Tuesday, May 05, 2009

Stop, Children...What's That Sound...?

Everybody look what's going down.....

Sometimes, the best plans are not those that are touted while still in the embryonic stage, but that are carefully incubated and nurtured until they are ready to fly on their own merits. We are watching and formulating and refining our plans. We are standing up and speaking out.
Our adult children are turning out to be a very scrappy lot, as well. Their fight for their OBCs is admirable. I would love to know that those who believe the industry hype that it is us, their mothers, who block their worthy ambition, would read, listen and believe that we are capable of making our own decisions and forming our own relationships. We represent the majority and we want our children to know us.

We had our autonomy taken from us when we were vulnerable, alone, pregnant and without familial support. Now, in our 5th, 6th, and 7th decades of life, we are taking that autonomy back and speaking out. Though the message may differ a bit from mother to mother, the underlying truth that we all want to convey is this....we are mad as Hell and we are not going to take it, anymore. We are tired to our bones of pro-adoption entities, attorneys, agencies and social workers presuming to speak for us. Using "beemommie" privacy as a ruse to deny open records is one such presumptive action. Please, Mr. Legal me, in the body of the surrender documents that I was forced to sign as a minor, where it says that I am guaranteed any kind of privacy or protection from my own child. That's something I neither requested nor was I promised. But the myth rolls on.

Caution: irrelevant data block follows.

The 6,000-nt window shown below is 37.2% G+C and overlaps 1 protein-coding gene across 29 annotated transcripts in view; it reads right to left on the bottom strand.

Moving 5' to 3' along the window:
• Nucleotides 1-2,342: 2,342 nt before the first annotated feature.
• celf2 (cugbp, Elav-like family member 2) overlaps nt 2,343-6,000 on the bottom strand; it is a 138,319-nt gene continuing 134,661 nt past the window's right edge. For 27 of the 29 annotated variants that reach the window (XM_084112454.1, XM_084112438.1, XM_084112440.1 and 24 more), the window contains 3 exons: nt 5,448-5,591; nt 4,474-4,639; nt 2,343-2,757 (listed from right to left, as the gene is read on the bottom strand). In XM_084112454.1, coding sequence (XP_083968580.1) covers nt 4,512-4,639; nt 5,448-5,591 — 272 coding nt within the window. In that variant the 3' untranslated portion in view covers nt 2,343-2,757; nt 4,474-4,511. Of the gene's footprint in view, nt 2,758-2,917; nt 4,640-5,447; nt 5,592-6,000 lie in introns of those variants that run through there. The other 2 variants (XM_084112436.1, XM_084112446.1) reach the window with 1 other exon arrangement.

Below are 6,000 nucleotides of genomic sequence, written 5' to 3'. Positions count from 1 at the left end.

Just as our children have a battle on their hands, so do we. We are the source. We are the first victims of the idiocy of transference of a healthy infant from our bodies to strangers. We are adults, longer frightened, vulnerable young girls who can be controlled by shame and intimidation and horror stories.
So, to paraphrase the song...There's a woman with the truth over there, telling the industry, "you'd better beware."
Special thanks to a very talented Senior Mom for the graphic.